In keeping with the roller coaster theme, we are again changing plans. It appears that the cultures finally revealed that that staphylococcus lugdenensis grew from two areas of my body but both devices: one from the lung catheter and the other, now it appears, from my port-a-cath. The resolution: remove the port-a-cath. As much as I wanted them to save it earlier on this ride, I now just want it out of me so we can treat the infection and move forward. The plan, therefore, is to keep me to remove the port, though we do not yet have a schedule. I hope that with the holiday week, the procedures staff are still working and can do this today or earlier tomorrow.
After they remove it, they will continue me on the antibiotics, insert a PICC line in preparation for chemotherapy after resolution of the infection, and then eventually insert another port-a-cath. In cancer land having a port is the easiest way to go with the least opportunity for infection. I have had the port since early 2009, so at least I got a good run from this one and expect to get another that will last as long, too.
I don’t yet know the revised schedule, but I am anxious to get started so I can get out of here, though I don’t want to leave until it’s resolved as much as possible with the new direction.
Last evening I had an abdominal CT scan, which went without incident despite my overall anxiety. I managed to get through a day that made me feel like I was about to melt down every hour or so. Anxiety is insidious; it starts and builds and takes on a life of its own unless you somehow curtail it along the way through some method. Since many of the options are no longer available, I either meditate or medicate, with the former more often but sometimes difficult to maintain with a steady focus and the latter less often but when I know it is necessary and will work forthwith. I expect today will be more serene. On a good note yesterday I had some wonderful visits from friends and from the chaplain and one of our social workers from the cancer center. It helped.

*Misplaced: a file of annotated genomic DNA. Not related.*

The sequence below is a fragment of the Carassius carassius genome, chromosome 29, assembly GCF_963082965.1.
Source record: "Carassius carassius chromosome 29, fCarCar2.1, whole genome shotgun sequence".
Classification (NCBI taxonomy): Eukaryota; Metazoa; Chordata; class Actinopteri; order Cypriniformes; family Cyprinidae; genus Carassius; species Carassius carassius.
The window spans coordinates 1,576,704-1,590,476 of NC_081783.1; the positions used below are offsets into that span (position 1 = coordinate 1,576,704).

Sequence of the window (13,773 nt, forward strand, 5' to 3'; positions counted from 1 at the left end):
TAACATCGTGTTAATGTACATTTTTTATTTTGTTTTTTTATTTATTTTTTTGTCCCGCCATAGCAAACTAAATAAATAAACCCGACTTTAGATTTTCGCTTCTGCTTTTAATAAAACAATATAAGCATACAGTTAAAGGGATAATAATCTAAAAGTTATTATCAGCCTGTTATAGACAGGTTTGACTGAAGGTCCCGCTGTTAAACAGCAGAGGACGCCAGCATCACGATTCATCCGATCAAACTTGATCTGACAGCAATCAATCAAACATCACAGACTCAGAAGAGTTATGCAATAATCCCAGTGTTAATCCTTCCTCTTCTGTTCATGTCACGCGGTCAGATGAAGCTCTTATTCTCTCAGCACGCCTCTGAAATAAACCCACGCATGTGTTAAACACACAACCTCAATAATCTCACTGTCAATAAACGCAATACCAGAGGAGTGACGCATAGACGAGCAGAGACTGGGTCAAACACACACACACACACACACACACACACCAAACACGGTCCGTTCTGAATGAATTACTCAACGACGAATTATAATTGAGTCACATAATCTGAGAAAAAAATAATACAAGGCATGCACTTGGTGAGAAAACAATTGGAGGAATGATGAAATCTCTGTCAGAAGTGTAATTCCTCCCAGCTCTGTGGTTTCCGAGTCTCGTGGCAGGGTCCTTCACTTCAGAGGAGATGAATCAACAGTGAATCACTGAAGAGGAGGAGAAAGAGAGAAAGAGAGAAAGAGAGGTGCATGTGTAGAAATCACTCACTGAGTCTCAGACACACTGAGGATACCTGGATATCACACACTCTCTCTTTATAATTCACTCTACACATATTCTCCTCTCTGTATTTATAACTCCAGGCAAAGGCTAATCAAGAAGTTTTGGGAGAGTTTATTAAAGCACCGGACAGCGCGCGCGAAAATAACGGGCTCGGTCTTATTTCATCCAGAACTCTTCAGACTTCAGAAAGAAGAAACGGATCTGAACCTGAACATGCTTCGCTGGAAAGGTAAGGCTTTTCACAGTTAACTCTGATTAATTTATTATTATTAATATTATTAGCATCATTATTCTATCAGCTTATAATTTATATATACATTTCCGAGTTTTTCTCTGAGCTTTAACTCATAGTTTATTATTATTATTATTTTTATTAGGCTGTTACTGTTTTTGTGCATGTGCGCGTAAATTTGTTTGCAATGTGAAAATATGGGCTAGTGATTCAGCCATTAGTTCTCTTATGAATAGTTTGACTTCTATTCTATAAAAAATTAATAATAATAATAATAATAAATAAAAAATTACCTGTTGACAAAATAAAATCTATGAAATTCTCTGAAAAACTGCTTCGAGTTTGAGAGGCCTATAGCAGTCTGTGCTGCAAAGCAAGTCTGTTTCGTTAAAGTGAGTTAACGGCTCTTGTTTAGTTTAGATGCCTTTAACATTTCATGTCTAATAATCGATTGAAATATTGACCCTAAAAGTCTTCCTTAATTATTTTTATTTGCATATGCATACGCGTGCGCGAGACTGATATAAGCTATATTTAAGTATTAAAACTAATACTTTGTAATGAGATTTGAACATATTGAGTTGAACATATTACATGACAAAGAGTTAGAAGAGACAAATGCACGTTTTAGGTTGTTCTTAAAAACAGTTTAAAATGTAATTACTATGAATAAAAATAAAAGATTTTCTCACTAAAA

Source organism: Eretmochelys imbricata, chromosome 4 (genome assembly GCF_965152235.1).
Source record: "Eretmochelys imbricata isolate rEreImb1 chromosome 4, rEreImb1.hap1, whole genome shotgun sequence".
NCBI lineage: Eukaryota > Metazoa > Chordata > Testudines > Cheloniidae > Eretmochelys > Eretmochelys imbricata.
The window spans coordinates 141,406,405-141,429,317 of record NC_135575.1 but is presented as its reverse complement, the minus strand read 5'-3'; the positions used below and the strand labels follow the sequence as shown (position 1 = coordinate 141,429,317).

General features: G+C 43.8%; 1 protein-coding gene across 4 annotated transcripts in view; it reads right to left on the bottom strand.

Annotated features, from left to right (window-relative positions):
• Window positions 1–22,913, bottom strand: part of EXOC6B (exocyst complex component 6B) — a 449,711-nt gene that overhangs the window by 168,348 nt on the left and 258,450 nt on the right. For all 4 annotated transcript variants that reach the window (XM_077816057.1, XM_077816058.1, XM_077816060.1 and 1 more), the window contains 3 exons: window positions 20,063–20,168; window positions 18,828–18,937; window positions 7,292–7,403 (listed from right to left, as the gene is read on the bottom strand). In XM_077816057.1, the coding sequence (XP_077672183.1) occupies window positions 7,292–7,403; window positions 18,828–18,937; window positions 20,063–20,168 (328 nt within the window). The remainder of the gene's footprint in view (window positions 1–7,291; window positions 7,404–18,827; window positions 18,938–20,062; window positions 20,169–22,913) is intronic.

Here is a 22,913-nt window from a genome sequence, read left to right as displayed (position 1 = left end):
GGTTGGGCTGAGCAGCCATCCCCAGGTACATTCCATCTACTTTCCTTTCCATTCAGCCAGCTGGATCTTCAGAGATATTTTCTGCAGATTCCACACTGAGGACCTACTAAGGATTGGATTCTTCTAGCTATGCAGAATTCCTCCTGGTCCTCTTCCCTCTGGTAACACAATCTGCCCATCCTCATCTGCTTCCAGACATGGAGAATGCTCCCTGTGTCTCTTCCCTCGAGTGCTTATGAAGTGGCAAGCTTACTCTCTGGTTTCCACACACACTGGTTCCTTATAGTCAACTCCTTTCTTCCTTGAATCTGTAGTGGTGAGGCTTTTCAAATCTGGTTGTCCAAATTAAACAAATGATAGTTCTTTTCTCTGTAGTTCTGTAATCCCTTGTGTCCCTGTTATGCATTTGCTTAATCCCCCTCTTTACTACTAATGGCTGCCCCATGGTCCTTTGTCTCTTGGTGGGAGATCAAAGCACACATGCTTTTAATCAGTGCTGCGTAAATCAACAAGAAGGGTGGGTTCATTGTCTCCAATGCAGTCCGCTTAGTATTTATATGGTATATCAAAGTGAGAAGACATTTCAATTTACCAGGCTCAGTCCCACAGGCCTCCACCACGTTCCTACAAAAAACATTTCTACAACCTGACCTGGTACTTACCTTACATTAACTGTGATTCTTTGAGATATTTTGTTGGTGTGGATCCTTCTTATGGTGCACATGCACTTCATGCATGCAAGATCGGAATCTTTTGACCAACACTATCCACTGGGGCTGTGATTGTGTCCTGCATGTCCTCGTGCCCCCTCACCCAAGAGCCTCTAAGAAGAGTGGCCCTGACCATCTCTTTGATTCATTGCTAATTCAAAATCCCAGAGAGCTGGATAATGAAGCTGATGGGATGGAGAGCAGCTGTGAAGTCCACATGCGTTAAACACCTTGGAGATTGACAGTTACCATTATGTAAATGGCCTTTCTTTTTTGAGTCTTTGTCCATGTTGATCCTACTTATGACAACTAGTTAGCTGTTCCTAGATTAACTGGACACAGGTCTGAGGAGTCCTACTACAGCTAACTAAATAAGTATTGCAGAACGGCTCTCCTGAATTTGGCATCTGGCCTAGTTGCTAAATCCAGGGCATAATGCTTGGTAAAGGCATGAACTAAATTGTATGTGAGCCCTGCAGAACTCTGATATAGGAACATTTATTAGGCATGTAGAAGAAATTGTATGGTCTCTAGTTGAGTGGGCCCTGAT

Again, thank you all for following me and contributing your comments and support. It must be a bit tiresome reading this litany some days, but I hope that it is helping to show that metastasis has many hurdles but that there are often ways to deal with them even when it seems dire.
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